Slow Food

I’m extraordinarily pleased to announced that my alma mater, the Culinary Institute of America, has just received Slow Food certification. This makes them the first culinary school in New York state to achieve this title, and only the second entity in the state to do so. The Slow Food movement is dedicated to improving the relationship between farmers and chefs and pushing more chefs towards sustainability, along with educating consumers to the pitfalls of fast food.

Slow Food was founded in 1986, with a charter that was signed from representatives from 15 different countries. Today, they have over 100,000 members worldwide, and they continue to strengthen the bond between clean, unadulterated food, growers, and the culinary community. The St. Andrew’s restaurant on campus, recently made the move to complete sustainability, and this title of recognition is no small fact. Many of the chef’s that I’ve interviewed on Chef2Chef have all expressed that the future of cooking is a re-establishment of the bond between chef and growers. Chef’s are always on the hunt for the freshest and best products, so it’s of no consequence that’s where the next big thing is.

Chef’s like Melissa Kelly and Alice Waters have been influential on the movement to reduce our consumption of processed heavy foods. Chef Waters is notorious amongst the culinary community for her views on fast food (She hates it.) not to mention her die-hard support to the organic movement. Armed with Californian cuisine, and a dream of everyone being able to eat wholesome, she has written many books, spoken at countless rallys, meetings, and conferences about the importance of organics and the damage that fast food does to our cuisines and bodies. Chef Kelly is known for the invention of farm-to-table cuisine, where chef’s grow and raise their own crops and livestock only to serve them at the restaurant next door. Kelly’s flagship restaurant, Primo’s, named after her father who was a farmer, is 98% sustainable. With the exception of a rare item every once in awhile, Kelly does it all. She operates all of her restaurants with the exact same belief, wholesome well-grown food done high end.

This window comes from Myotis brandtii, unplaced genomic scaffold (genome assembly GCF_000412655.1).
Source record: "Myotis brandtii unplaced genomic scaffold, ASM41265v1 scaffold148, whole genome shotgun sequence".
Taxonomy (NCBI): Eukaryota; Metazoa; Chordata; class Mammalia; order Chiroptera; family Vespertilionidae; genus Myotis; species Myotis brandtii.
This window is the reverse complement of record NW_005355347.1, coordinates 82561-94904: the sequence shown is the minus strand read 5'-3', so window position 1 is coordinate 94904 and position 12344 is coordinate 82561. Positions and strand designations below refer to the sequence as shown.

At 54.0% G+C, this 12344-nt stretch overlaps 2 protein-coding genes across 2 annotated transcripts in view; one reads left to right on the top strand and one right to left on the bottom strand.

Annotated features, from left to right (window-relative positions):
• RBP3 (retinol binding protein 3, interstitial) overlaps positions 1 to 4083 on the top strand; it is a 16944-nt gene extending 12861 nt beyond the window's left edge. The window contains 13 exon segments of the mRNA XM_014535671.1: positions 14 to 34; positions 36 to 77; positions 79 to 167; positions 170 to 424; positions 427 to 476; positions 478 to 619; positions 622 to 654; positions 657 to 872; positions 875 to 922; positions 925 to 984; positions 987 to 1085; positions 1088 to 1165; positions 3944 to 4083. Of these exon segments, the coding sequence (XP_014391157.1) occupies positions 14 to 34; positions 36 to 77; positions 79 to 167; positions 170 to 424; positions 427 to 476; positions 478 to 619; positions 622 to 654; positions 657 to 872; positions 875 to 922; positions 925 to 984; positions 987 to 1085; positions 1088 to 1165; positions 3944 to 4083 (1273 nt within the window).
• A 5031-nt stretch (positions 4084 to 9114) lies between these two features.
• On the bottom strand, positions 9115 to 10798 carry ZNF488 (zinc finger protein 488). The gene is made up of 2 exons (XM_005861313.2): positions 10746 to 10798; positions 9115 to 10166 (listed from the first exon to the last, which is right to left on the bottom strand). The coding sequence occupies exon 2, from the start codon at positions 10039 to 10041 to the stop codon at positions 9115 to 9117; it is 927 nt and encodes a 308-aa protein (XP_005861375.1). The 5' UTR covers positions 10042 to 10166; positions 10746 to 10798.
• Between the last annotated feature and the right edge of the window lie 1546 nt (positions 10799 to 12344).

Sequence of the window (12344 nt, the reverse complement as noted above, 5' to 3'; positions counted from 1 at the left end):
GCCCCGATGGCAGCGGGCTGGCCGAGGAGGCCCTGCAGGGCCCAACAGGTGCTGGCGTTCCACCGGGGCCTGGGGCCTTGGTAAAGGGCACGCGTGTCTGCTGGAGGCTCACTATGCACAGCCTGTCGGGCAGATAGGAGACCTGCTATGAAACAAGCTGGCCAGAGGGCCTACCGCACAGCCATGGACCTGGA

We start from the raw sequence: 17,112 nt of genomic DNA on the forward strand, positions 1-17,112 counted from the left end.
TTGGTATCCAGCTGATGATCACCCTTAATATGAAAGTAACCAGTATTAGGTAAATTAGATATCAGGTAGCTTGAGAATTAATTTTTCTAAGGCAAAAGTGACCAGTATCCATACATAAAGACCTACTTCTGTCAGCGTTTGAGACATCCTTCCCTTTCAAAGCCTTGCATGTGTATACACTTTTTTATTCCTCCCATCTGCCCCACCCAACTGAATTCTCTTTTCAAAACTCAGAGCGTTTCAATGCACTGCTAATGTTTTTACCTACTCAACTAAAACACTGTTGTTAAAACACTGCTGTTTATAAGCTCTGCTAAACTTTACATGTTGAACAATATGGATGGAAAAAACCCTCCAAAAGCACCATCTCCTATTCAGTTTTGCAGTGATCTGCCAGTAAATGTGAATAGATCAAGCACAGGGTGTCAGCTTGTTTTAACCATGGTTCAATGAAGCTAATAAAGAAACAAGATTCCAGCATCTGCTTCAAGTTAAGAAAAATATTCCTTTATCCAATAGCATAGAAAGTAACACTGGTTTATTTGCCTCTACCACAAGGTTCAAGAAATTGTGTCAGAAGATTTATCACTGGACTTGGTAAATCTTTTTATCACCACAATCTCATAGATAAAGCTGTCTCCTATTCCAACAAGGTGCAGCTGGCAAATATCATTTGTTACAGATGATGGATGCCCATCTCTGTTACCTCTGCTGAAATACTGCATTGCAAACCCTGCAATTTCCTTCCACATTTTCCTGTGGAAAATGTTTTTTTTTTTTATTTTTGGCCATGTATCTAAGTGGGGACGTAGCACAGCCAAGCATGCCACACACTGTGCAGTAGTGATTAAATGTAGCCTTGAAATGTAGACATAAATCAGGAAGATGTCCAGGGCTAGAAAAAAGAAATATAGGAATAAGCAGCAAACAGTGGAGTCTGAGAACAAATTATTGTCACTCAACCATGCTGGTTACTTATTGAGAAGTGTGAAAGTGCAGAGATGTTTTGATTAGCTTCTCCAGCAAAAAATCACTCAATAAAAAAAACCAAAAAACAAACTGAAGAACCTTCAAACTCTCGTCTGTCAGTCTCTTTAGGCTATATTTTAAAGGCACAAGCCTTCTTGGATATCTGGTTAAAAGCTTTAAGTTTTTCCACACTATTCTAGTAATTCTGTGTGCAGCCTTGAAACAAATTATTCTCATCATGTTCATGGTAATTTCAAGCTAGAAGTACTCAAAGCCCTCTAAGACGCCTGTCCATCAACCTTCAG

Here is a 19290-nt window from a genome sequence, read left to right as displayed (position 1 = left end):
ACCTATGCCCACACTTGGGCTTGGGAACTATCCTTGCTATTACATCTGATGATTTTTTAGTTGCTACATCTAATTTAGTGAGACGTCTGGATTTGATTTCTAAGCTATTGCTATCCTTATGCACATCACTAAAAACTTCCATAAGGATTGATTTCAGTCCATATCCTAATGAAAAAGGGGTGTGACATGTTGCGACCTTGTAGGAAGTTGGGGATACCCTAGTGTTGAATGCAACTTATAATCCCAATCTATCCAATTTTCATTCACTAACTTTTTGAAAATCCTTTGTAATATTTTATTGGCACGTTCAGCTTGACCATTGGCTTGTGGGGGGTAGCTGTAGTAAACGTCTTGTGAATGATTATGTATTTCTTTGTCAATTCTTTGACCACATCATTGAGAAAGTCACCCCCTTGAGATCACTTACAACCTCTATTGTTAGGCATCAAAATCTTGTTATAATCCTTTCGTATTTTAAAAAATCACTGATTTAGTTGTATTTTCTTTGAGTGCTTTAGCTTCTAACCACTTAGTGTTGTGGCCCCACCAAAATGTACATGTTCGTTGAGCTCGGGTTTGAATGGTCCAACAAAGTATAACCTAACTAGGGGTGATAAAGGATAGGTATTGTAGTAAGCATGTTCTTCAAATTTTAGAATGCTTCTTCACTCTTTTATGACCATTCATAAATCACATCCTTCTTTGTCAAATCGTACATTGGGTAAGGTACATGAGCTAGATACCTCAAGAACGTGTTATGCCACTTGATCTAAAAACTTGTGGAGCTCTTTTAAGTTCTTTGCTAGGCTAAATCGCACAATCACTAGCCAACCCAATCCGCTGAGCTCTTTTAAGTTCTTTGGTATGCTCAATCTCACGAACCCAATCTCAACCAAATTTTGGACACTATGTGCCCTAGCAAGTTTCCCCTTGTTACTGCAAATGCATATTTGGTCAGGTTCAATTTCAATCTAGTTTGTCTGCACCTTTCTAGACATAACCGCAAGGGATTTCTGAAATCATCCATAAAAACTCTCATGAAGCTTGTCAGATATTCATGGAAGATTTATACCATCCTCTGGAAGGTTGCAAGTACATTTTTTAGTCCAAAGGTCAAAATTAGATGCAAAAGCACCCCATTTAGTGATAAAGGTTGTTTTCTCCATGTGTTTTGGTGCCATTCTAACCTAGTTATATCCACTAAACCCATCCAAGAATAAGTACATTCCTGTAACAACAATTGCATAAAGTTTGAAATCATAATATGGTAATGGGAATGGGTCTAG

I feel that we take many things for granted, especially in the case of food. We waste so much, just here in America, and it’s time we did our part. Did I also mention that sustainability saves people money? Just think about how much you’d save if you never had to buy vegetables at the store and could just pick them from the garden? As a final plus, there comes a great sense of satisfaction when your eat something you grew yourself. Try tasting the difference between market veggies and homegrown ones, it will blow your mind.

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